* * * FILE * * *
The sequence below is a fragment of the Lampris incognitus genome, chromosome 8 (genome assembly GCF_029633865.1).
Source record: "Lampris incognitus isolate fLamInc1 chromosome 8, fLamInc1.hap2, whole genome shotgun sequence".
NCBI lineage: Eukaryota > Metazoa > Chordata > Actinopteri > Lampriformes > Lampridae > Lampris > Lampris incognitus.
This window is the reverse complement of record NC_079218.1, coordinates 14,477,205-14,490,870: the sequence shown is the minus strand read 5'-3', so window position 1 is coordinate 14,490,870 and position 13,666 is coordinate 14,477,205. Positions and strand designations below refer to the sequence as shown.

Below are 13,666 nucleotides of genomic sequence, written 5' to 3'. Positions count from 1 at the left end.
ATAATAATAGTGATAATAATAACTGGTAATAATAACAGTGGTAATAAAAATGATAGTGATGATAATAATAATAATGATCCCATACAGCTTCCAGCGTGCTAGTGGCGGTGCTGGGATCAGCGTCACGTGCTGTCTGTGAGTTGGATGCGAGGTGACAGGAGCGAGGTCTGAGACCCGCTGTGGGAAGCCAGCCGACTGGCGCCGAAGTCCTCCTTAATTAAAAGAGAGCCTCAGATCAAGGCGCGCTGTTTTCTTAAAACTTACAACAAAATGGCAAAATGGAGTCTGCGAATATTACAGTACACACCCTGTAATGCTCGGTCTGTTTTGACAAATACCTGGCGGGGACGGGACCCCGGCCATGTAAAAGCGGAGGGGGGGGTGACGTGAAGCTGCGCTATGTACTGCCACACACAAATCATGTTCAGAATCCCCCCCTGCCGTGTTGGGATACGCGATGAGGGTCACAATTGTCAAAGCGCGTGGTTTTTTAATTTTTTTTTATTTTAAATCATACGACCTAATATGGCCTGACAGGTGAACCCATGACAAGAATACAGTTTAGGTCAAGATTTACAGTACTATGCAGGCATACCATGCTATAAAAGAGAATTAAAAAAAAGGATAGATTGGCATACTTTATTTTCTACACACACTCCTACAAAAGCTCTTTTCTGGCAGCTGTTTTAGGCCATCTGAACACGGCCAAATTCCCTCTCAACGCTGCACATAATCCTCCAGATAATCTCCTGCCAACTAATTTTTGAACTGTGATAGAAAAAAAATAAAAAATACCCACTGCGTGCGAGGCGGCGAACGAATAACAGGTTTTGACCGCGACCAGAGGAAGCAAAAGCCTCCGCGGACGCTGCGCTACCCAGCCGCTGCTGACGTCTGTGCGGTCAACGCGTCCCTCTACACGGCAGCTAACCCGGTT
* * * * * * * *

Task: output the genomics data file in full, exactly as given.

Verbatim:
The sequence below is a fragment of the Lampris incognitus genome, chromosome 8 (genome assembly GCF_029633865.1).
Source record: "Lampris incognitus isolate fLamInc1 chromosome 8, fLamInc1.hap2, whole genome shotgun sequence".
NCBI lineage: Eukaryota > Metazoa > Chordata > Actinopteri > Lampriformes > Lampridae > Lampris > Lampris incognitus.
This window is the reverse complement of record NC_079218.1, coordinates 14,477,205-14,490,870: the sequence shown is the minus strand read 5'-3', so window position 1 is coordinate 14,490,870 and position 13,666 is coordinate 14,477,205. Positions and strand designations below refer to the sequence as shown.

Below are 13,666 nucleotides of genomic sequence, written 5' to 3'. Positions count from 1 at the left end.
ATAATAATAGTGATAATAATAACTGGTAATAATAACAGTGGTAATAAAAATGATAGTGATGATAATAATAATAATGATCCCATACAGCTTCCAGCGTGCTAGTGGCGGTGCTGGGATCAGCGTCACGTGCTGTCTGTGAGTTGGATGCGAGGTGACAGGAGCGAGGTCTGAGACCCGCTGTGGGAAGCCAGCCGACTGGCGCCGAAGTCCTCCTTAATTAAAAGAGAGCCTCAGATCAAGGCGCGCTGTTTTCTTAAAACTTACAACAAAATGGCAAAATGGAGTCTGCGAATATTACAGTACACACCCTGTAATGCTCGGTCTGTTTTGACAAATACCTGGCGGGGACGGGACCCCGGCCATGTAAAAGCGGAGGGGGGGGTGACGTGAAGCTGCGCTATGTACTGCCACACACAAATCATGTTCAGAATCCCCCCCTGCCGTGTTGGGATACGCGATGAGGGTCACAATTGTCAAAGCGCGTGGTTTTTTAATTTTTTTTTATTTTAAATCATACGACCTAATATGGCCTGACAGGTGAACCCATGACAAGAATACAGTTTAGGTCAAGATTTACAGTACTATGCAGGCATACCATGCTATAAAAGAGAATTAAAAAAAAGGATAGATTGGCATACTTTATTTTCTACACACACTCCTACAAAAGCTCTTTTCTGGCAGCTGTTTTAGGCCATCTGAACACGGCCAAATTCCCTCTCAACGCTGCACATAATCCTCCAGATAATCTCCTGCCAACTAATTTTTGAACTGTGATAGAAAAAAAATAAAAAATACCCACTGCGTGCGAGGCGGCGAACGAATAACAGGTTTTGACCGCGACCAGAGGAAGCAAAAGCCTCCGCGGACGCTGCGCTACCCAGCCGCTGCTGACGTCTGTGCGGTCAACGCGTCCCTCTACACGGCAGCTAACCCGGTT